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Upside Down Under

By Marvin Baker, a new weekly column in The Kenmare News


Christmas on the Western Front...

Posted 12/19/17 (Tue)

Having been involved in writing a continuing series about World War I from July to November, I feel compelled to extend it one more time and ask the question, what was Christmas like in 1917?

With more than 900,000 men and approximately 33,000 women away from home because of the war, it took its toll on families as we find out in media reports. But then, as a retired Soldier myself, being away from the family on Christmas is especially difficult.

But there they were, in France, in Belgium, fighting in cold and wet trenches and by Christmas 1917, the threat of the war destroying the world was real for a lot of people.

It’s Christmas Eve and all these Americans, even the tough and fearless commanders, are cold, wet, lonely and getting shot at, yet they are singing songs about peace and goodwill. There is no need for noise discipline since the Germans know exactly where the Americans are, so why not sing Christmas carols?

In researching World War I, I found a Christmas card that circulated in 1917. It depicted Soldiers on the Western Front, but instead of the carnage or satire of the war, the Star of Bethlehem was in the night sky above no man’s land, a gesture of peace that would have been a far better alternative.

Stepping back to Christmas 1914, something odd happened that to this day baffles military leaders and scholars.

A British officer reported that “the trees were being illuminated and the opponents began singing, ‘Silent Nacht, Heilig Nacht.’”

They finished singing their carol and the British felt compelled to “retaliate” so they sang ‘The First Noel.’ And so it went until ‘Oh Come All Ye Faithful’ was sung and the Germans immediately joined in with ‘Adeste Fidelis,’ the Latin version of the song.

It actually began an unofficial Christmas truce of several hours in which the Germans and British laid down their weapons, exchanged cigarettes and drank toasts to Christmas.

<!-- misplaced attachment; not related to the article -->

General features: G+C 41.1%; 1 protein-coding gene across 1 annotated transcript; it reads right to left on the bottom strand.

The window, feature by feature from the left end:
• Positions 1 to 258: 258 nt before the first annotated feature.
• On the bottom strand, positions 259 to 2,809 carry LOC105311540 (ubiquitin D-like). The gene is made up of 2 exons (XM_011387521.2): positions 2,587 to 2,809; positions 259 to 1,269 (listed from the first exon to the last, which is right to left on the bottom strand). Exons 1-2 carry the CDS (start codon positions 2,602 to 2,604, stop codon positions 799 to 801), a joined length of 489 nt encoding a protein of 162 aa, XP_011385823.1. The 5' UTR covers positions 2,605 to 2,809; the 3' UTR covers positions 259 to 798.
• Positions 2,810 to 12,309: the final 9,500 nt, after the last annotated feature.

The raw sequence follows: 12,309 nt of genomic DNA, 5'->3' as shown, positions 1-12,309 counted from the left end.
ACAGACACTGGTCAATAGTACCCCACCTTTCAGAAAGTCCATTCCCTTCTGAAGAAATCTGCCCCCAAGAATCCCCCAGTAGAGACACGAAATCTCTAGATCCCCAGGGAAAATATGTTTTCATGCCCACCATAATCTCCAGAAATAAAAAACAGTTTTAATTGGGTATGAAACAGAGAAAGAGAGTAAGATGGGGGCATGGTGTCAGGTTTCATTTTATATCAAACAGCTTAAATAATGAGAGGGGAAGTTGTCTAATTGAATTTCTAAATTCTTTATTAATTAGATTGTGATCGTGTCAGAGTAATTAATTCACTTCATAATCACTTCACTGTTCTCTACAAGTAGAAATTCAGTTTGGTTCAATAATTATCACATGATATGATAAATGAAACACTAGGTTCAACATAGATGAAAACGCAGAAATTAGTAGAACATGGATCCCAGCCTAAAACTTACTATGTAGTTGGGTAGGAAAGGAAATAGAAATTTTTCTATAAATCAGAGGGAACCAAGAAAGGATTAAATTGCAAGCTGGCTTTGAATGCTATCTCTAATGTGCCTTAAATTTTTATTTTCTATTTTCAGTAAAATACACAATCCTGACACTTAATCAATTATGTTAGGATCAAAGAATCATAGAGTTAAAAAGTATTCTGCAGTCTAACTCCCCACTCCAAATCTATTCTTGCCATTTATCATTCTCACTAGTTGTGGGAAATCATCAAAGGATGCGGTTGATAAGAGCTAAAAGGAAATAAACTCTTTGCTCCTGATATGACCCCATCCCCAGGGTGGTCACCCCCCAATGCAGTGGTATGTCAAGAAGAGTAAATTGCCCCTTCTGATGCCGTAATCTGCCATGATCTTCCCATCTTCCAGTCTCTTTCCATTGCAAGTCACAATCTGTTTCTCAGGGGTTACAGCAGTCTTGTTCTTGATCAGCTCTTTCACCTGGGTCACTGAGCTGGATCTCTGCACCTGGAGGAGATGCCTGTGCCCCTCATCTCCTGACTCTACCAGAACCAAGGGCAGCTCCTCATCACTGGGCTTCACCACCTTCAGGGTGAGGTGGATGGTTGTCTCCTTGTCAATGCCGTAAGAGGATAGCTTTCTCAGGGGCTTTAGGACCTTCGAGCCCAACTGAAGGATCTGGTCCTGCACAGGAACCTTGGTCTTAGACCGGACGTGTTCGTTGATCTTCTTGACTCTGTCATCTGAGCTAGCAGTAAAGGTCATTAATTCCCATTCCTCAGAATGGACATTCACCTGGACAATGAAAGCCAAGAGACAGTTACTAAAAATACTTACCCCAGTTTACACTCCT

World War I had been, in effect, a “gentlemen’s war” until May 1915 when the Germans sank the Lusitania, not only with American goods bound for England, but with 128 Americans on board.

That changed everything and that soldier-to-soldier trust was no longer there.

Back home families exchanged gifts 100 years ago just as we do today. Nobody asked for a cell phone or a big-screen TV back then since wireless communication wasn’t even an idea.

Instead, military-themed gifts for children were all the rage; soldiers, rifles, military uniforms.

For those who had a family member working on the war effort, gifts were gloves and other warm clothing, treats like cookies, candy and other homemade items that were allowed to be shipped.

If a Soldier hit a lucky streak and was allowed to take leave during Christmas and get away from the Western Front, he may have made his way back to the United States and that wonderful North Dakota farm.

But it wasn’t enough time. Even if it was a full month of leave, it wasn’t enough time. Nobody wanted to go back, but it was duty for country above emotion.

For those Soldiers who were home at Christmas, they were the ones who got all the attention and rightfully so as they had essentially escaped with their lives and were praying they’d be spared to see another Christmas.

1917 was a difficult year in the United States for no other reason  than the war. Nobody was gaining ground, no man’s land was essentially unchanged three years after the war started, but lives continued to be lost and clergy everywhere kept asking why this suffering could continue to go on, especially during a holiday of peace.

Back then newspapers were the only medium of communication and everyone relied on their local gazette so all eyes in a community were on that periodical.

That’s most likely why a lot of newspapers ran special sections, printed in-house ads and some even went so far as to put the banner headline “Welcome Home” across the top of the front page when a Soldier got back in time for Christmas.

But there’s that part of being a Soldier that just can’t be quantified to let the public know just how significant it is to be home.

For those who were home, it often meant a midnight Mass or a Christmas Day church service with the whole family.

It was such an incredible departure from the war that it can’t be described in any way, shape or form. It was safety and it was sanctuary and it answered a lot of prayers.